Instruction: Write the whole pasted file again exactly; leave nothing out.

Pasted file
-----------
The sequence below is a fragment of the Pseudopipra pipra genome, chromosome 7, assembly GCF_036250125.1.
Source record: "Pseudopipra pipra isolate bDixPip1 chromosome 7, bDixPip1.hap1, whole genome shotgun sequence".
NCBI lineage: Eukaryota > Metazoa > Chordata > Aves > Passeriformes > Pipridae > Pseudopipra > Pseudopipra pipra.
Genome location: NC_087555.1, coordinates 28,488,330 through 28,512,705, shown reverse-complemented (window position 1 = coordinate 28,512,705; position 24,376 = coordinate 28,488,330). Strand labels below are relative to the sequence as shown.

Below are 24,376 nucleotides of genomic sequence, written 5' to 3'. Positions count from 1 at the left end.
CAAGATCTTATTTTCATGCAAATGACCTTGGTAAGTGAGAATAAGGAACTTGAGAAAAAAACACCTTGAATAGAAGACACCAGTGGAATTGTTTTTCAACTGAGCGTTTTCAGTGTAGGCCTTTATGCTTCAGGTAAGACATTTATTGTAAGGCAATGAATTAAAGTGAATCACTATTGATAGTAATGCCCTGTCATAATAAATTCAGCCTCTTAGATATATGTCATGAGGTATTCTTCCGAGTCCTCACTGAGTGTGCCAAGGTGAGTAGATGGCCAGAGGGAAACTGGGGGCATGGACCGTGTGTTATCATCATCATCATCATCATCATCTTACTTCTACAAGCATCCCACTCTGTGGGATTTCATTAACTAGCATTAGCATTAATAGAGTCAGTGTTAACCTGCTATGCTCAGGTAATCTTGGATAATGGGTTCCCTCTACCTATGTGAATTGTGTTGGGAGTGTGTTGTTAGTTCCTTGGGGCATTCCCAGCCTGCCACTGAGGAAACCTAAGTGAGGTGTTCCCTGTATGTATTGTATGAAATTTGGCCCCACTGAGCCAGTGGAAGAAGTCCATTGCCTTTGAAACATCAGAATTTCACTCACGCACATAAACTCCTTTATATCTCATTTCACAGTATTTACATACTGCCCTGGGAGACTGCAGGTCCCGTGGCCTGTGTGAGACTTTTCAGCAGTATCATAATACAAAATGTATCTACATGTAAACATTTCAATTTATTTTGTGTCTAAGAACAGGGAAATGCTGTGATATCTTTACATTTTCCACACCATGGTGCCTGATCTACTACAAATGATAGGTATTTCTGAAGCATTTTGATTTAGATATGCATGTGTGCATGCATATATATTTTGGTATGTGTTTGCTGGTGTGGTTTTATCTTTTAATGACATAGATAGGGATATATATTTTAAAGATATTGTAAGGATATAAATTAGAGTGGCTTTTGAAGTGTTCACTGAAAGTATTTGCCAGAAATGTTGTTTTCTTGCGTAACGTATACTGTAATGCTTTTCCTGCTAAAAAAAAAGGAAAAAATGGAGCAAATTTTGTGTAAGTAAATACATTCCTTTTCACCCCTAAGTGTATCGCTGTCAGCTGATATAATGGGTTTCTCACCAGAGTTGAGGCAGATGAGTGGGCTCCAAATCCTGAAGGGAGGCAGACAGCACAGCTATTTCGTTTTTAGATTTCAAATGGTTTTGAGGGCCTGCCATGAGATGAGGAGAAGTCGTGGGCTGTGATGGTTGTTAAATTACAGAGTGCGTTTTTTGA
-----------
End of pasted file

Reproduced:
The sequence below is a fragment of the Pseudopipra pipra genome, chromosome 7, assembly GCF_036250125.1.
Source record: "Pseudopipra pipra isolate bDixPip1 chromosome 7, bDixPip1.hap1, whole genome shotgun sequence".
NCBI lineage: Eukaryota > Metazoa > Chordata > Aves > Passeriformes > Pipridae > Pseudopipra > Pseudopipra pipra.
Genome location: NC_087555.1, coordinates 28,488,330 through 28,512,705, shown reverse-complemented (window position 1 = coordinate 28,512,705; position 24,376 = coordinate 28,488,330). Strand labels below are relative to the sequence as shown.

Below are 24,376 nucleotides of genomic sequence, written 5' to 3'. Positions count from 1 at the left end.
CAAGATCTTATTTTCATGCAAATGACCTTGGTAAGTGAGAATAAGGAACTTGAGAAAAAAACACCTTGAATAGAAGACACCAGTGGAATTGTTTTTCAACTGAGCGTTTTCAGTGTAGGCCTTTATGCTTCAGGTAAGACATTTATTGTAAGGCAATGAATTAAAGTGAATCACTATTGATAGTAATGCCCTGTCATAATAAATTCAGCCTCTTAGATATATGTCATGAGGTATTCTTCCGAGTCCTCACTGAGTGTGCCAAGGTGAGTAGATGGCCAGAGGGAAACTGGGGGCATGGACCGTGTGTTATCATCATCATCATCATCATCATCTTACTTCTACAAGCATCCCACTCTGTGGGATTTCATTAACTAGCATTAGCATTAATAGAGTCAGTGTTAACCTGCTATGCTCAGGTAATCTTGGATAATGGGTTCCCTCTACCTATGTGAATTGTGTTGGGAGTGTGTTGTTAGTTCCTTGGGGCATTCCCAGCCTGCCACTGAGGAAACCTAAGTGAGGTGTTCCCTGTATGTATTGTATGAAATTTGGCCCCACTGAGCCAGTGGAAGAAGTCCATTGCCTTTGAAACATCAGAATTTCACTCACGCACATAAACTCCTTTATATCTCATTTCACAGTATTTACATACTGCCCTGGGAGACTGCAGGTCCCGTGGCCTGTGTGAGACTTTTCAGCAGTATCATAATACAAAATGTATCTACATGTAAACATTTCAATTTATTTTGTGTCTAAGAACAGGGAAATGCTGTGATATCTTTACATTTTCCACACCATGGTGCCTGATCTACTACAAATGATAGGTATTTCTGAAGCATTTTGATTTAGATATGCATGTGTGCATGCATATATATTTTGGTATGTGTTTGCTGGTGTGGTTTTATCTTTTAATGACATAGATAGGGATATATATTTTAAAGATATTGTAAGGATATAAATTAGAGTGGCTTTTGAAGTGTTCACTGAAAGTATTTGCCAGAAATGTTGTTTTCTTGCGTAACGTATACTGTAATGCTTTTCCTGCTAAAAAAAAAGGAAAAAATGGAGCAAATTTTGTGTAAGTAAATACATTCCTTTTCACCCCTAAGTGTATCGCTGTCAGCTGATATAATGGGTTTCTCACCAGAGTTGAGGCAGATGAGTGGGCTCCAAATCCTGAAGGGAGGCAGACAGCACAGCTATTTCGTTTTTAGATTTCAAATGGTTTTGAGGGCCTGCCATGAGATGAGGAGAAGTCGTGGGCTGTGATGGTTGTTAAATTACAGAGTGCGTTTTTTGA